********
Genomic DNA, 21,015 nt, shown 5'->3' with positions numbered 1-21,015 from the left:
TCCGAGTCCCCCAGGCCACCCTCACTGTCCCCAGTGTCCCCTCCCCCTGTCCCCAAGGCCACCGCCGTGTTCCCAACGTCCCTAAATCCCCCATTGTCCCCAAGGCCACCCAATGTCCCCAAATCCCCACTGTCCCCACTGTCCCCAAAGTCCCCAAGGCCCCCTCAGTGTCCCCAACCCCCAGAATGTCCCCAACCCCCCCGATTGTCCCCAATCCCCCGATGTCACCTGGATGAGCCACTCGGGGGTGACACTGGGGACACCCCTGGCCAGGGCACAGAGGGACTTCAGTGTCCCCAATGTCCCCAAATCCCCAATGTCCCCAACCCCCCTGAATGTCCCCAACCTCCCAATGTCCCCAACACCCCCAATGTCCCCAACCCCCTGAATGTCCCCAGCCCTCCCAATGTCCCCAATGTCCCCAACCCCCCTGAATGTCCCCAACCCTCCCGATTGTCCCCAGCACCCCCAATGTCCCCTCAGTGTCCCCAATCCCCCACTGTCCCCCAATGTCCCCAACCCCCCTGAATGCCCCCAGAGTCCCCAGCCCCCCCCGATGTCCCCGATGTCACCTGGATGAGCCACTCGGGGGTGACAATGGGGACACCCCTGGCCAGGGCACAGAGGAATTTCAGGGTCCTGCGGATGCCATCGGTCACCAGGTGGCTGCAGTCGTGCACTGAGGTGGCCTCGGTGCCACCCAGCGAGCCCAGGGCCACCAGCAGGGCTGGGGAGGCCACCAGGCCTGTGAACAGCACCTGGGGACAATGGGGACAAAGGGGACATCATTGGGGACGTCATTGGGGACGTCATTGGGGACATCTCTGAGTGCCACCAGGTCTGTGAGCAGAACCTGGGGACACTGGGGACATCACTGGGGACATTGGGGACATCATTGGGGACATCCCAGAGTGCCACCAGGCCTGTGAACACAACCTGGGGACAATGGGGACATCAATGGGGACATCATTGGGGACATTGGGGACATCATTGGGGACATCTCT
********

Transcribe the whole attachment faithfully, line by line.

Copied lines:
Genomic DNA, 21,015 nt, shown 5'->3' with positions numbered 1-21,015 from the left:
TCCGAGTCCCCCAGGCCACCCTCACTGTCCCCAGTGTCCCCTCCCCCTGTCCCCAAGGCCACCGCCGTGTTCCCAACGTCCCTAAATCCCCCATTGTCCCCAAGGCCACCCAATGTCCCCAAATCCCCACTGTCCCCACTGTCCCCAAAGTCCCCAAGGCCCCCTCAGTGTCCCCAACCCCCAGAATGTCCCCAACCCCCCCGATTGTCCCCAATCCCCCGATGTCACCTGGATGAGCCACTCGGGGGTGACACTGGGGACACCCCTGGCCAGGGCACAGAGGGACTTCAGTGTCCCCAATGTCCCCAAATCCCCAATGTCCCCAACCCCCCTGAATGTCCCCAACCTCCCAATGTCCCCAACACCCCCAATGTCCCCAACCCCCTGAATGTCCCCAGCCCTCCCAATGTCCCCAATGTCCCCAACCCCCCTGAATGTCCCCAACCCTCCCGATTGTCCCCAGCACCCCCAATGTCCCCTCAGTGTCCCCAATCCCCCACTGTCCCCCAATGTCCCCAACCCCCCTGAATGCCCCCAGAGTCCCCAGCCCCCCCCGATGTCCCCGATGTCACCTGGATGAGCCACTCGGGGGTGACAATGGGGACACCCCTGGCCAGGGCACAGAGGAATTTCAGGGTCCTGCGGATGCCATCGGTCACCAGGTGGCTGCAGTCGTGCACTGAGGTGGCCTCGGTGCCACCCAGCGAGCCCAGGGCCACCAGCAGGGCTGGGGAGGCCACCAGGCCTGTGAACAGCACCTGGGGACAATGGGGACAAAGGGGACATCATTGGGGACGTCATTGGGGACGTCATTGGGGACATCTCTGAGTGCCACCAGGTCTGTGAGCAGAACCTGGGGACACTGGGGACATCACTGGGGACATTGGGGACATCATTGGGGACATCCCAGAGTGCCACCAGGCCTGTGAACACAACCTGGGGACAATGGGGACATCAATGGGGACATCATTGGGGACATTGGGGACATCATTGGGGACATCTCT